Elizabeth
The food was finger-licking. Is 'finger-licking' an adjective?
May 31, 2010 4:16 PM
Answers · 7
In a grammatically correct sentence, every word MUST function as some part of speech. So, yes ... "finger-licking" is a hyphenated construction that functions as an adjective. These are not uncommon: "That was an eye-popping display of strength!" "Our end-of-year sale begins tomorrow." "The two teams will meet in a best-of-five series to decide the championship."
May 31, 2010
Yes, in this sentence 'finger-lickin' functions as an adjective. It describes the noun - the food. In the phrase 'finger-lickin' good' it is an adverb, modifying the adjective - good.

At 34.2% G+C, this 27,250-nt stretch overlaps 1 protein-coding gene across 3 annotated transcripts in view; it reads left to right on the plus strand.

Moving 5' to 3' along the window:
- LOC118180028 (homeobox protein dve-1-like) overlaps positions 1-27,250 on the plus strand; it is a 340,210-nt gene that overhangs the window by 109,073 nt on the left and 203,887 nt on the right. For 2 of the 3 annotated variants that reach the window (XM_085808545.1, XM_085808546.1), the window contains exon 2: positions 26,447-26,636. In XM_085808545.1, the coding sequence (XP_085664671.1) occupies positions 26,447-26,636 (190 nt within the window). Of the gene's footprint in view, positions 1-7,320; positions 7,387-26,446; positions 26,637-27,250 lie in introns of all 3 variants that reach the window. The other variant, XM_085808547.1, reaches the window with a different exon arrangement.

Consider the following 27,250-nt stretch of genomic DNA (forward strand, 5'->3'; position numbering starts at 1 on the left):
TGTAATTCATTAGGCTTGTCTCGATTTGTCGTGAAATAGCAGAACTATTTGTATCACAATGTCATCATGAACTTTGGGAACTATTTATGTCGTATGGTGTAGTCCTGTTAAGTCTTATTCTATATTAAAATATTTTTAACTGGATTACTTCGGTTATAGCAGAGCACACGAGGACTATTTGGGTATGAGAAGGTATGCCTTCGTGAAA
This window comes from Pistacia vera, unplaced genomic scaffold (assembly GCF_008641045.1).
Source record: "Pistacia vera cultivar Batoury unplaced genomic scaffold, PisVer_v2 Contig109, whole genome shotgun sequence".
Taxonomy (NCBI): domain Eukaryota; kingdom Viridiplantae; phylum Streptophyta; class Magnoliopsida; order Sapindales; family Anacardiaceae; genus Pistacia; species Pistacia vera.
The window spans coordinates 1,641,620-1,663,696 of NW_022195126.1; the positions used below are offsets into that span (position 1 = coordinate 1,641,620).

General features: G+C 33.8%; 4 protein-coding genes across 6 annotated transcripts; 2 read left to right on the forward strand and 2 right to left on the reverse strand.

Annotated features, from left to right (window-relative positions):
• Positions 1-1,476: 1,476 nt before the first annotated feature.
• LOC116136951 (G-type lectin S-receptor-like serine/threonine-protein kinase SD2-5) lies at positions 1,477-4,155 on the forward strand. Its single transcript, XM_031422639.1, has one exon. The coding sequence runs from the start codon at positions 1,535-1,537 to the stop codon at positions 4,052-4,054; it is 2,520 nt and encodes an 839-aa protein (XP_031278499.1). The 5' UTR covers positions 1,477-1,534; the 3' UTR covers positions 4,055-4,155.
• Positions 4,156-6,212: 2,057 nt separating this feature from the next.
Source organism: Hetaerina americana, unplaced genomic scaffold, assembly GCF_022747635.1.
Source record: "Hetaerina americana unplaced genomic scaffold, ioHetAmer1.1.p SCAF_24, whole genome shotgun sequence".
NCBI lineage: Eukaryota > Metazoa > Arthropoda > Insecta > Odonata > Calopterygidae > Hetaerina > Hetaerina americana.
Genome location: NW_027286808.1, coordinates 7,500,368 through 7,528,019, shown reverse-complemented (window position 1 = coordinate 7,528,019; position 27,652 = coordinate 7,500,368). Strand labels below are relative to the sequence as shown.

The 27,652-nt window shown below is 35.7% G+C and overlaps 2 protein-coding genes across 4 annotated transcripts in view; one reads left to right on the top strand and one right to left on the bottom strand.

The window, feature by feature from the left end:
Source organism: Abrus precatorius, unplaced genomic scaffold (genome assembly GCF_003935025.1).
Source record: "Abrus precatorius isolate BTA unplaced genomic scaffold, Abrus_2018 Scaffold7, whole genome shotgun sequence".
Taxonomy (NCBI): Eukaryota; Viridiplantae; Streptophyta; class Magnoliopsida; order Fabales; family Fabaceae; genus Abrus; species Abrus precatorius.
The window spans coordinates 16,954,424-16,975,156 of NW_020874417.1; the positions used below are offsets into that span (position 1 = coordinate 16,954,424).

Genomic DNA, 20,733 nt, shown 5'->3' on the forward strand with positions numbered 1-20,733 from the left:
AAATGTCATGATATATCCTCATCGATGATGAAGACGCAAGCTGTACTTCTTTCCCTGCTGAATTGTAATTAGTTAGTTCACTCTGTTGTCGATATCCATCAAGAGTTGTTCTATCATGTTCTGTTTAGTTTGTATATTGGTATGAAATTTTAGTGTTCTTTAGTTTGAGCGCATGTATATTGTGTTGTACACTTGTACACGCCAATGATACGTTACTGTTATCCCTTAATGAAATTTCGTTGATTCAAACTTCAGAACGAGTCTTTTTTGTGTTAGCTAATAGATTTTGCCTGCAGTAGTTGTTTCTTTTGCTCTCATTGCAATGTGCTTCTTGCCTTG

June 1, 2010
Of all you folks, really only Joe is right; 'finger-licking' really functions as an adjective; like: "A beautiful event." "An eye-catching event."
May 31, 2010
"Finger-licking" means just that: you lick your fingers, to get all the taste of the food. The full phrase is "finger-licking good" (=delicious!). I can't really imagine using "finger-licking" separate, unless you were making a joke.
May 31, 2010
Finger licking is not an adjective, its a phrase actually which simply means "excellent", specially for foods. It was originated by KFC, as its advertising slogan.
May 31, 2010
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Elizabeth
Language Skills
Chinese (Mandarin), English, Spanish
Learning Language
English, Spanish